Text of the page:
A herniated disk is one of the most prevalent back issues people face, affecting three million Americans each year, mostly people in their 30s and 40s. Dr. Troy Allam, who works out of the offices of Craig Ranch Chiropractic in McKinney, Texas, is experienced at treating patients with herniated disks, offering a variety of physical therapy methods and pain medications. If you’re suffering from pain and numbness in your back and legs, you might have a herniated disk or be at risk. If this describes you, make an appointment online or by phone to meet with Dr. Allam to better understand the risk factors, your condition, and your treatment options.
Your spine consists of bones and disc. Discs are similar to soft cushioning that bridges the bones of your spine. The discs allow your back range of motion to bend and move. When one of the disc in your spine between a set of bones bulges out and rubs against the nerves, irritating them, the condition is called a herniated disc.
Herniated discs usually occur in the lumbar spine, the lower portion of your spine located between the bottom of your ribs and hips.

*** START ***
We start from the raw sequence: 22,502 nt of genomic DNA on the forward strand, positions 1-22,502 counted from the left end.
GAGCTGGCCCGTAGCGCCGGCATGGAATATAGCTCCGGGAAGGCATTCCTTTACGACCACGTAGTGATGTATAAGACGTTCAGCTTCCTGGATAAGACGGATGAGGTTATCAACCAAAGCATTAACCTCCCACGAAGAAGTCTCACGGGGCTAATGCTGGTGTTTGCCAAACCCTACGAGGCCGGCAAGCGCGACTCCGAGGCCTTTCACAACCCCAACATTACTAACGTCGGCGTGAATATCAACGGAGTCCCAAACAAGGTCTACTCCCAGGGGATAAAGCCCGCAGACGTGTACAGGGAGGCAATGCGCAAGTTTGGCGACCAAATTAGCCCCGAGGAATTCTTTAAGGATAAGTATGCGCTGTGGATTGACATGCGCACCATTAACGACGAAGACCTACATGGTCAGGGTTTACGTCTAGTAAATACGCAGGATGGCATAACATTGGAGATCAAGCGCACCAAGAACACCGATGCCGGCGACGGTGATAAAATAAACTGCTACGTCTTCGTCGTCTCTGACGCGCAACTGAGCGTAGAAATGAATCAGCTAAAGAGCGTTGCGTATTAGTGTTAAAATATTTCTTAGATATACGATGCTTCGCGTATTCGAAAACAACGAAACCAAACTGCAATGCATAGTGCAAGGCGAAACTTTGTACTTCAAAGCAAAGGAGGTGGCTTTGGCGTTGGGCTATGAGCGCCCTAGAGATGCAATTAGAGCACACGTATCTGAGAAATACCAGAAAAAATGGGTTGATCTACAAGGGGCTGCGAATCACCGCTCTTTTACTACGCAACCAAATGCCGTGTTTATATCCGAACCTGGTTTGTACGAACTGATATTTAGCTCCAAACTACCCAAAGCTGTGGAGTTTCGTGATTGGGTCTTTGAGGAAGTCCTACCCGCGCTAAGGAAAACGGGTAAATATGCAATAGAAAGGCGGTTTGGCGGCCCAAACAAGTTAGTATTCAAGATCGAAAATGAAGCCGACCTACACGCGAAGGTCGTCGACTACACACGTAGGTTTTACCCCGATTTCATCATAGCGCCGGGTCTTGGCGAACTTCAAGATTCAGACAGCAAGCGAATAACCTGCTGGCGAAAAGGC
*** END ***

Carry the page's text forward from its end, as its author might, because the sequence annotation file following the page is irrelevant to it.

A disc sticking out and irritating a nerve can trigger pain in your back and legs. The location and severity of the pain depends on specifics about the disc involved. Many herniated discs patients experience sciatica, a symptom referring to pain felt down the buttocks and further extending down the back of one leg, down to the calf, and sometimes in the toes. Some will feel pain in both legs.
You usually feel the pain get worse while you’re active, with pain subsiding some while resting. Activities like coughing, sneezing, sitting, driving, and bending put pressure on the nerve. Changing positions or shifting weight might temporarily relieve the pain.
Dr. Allam performs a thorough physical exam. He may also look at X-rays or other diagnostic imaging tests to determine whether you have a herniated disc.
In addition to prescribing pain medication, Dr. Allam may offer you a series of therapeutic exercises and stretches for your neck, back, and extremities. These exercises provide many benefits during your healing process. Maintaining therapeutic stretching after rehabilitation helps you keep your tissues flexible and loose, improving your mobility and range of motion while also preventing new injuries.
Most people do. Usually, you can expect to recover fully in about four weeks. Sometimes it can take longer. If you’re still experiencing pain or numbness after six weeks or if your symptoms are getting worse, come back to see Dr. Allam. Continued pain could point to a more serious problem.